required the deft integration of demanding performance and cost
objectives, and it has been executed through a delicate balance
between competition and cooperation. A number of factors make
the JSOW alpha contracting process unique, but the process is
entirely consistent with our general, alpha contracting process
model presented above and none of the principles, tools or techniques
described in this section are restricted to just the JSOW program;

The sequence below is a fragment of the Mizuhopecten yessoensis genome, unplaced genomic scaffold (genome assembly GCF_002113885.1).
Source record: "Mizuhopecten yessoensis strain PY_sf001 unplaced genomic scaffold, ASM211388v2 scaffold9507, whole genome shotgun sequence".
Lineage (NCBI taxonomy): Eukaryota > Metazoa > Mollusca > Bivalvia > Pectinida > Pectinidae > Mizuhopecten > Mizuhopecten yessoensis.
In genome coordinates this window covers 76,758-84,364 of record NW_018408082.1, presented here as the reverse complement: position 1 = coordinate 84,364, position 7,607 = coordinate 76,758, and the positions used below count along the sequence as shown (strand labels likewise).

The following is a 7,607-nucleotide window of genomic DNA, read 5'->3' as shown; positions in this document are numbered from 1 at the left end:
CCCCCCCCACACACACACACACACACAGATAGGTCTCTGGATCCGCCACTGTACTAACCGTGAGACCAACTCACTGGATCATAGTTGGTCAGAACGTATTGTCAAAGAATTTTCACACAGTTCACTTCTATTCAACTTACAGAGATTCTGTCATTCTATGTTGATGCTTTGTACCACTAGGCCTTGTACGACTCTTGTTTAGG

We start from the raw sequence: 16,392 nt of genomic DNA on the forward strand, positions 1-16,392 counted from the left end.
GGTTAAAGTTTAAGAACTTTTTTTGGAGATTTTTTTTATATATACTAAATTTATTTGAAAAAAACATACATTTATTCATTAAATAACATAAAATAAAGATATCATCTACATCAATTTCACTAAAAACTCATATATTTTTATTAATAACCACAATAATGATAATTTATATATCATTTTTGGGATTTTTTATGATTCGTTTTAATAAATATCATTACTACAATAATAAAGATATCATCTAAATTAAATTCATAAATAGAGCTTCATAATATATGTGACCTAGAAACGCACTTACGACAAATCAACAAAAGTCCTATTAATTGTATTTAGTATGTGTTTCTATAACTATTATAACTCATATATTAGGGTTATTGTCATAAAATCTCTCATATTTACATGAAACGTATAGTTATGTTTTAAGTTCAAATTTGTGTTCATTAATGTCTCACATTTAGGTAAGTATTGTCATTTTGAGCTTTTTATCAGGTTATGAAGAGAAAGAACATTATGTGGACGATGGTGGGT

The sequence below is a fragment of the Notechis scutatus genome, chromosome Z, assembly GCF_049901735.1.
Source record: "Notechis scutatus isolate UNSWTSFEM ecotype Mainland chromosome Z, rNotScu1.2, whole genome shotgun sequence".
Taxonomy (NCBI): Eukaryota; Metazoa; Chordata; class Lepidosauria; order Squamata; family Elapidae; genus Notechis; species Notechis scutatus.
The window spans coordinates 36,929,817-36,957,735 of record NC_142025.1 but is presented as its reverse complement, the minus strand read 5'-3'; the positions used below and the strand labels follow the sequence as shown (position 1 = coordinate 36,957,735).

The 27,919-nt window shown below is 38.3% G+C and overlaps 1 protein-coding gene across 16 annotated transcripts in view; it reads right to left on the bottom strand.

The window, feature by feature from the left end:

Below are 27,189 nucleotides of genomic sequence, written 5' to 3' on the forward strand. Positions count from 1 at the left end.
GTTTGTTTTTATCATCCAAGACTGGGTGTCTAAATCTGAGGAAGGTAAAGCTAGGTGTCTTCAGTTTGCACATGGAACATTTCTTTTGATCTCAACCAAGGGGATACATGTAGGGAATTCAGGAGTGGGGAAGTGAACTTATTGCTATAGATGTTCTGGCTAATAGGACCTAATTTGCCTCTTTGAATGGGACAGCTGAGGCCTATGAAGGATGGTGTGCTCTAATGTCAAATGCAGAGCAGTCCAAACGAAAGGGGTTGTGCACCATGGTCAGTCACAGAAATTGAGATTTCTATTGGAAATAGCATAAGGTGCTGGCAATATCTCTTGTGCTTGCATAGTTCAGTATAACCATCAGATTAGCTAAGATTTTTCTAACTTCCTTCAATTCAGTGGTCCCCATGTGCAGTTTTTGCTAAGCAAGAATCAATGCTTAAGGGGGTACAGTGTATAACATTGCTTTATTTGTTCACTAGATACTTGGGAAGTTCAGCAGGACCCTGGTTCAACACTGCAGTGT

that is, the JSOW experience is broadly applicable to a wide variety
of different programs, systems and contracting situations. We
address the broad generalization of the JSOW experience through
the Alpha Contracting Model presented in the subsequent section.
In this section, we first outline some of the key contextual factors
associated with the JSOW program and then proceed to describe
five of the most noteworthy innovations made by the JSOW team
in its planning and execution of the alpha contracting process:
1) Thermometer Chart, 2) Change Boards, 3) Proposal Web Site,
4) Management Oversight Panel, and 5) Organizational Learning.
We close by summarizing the key benefits realized by JSOW through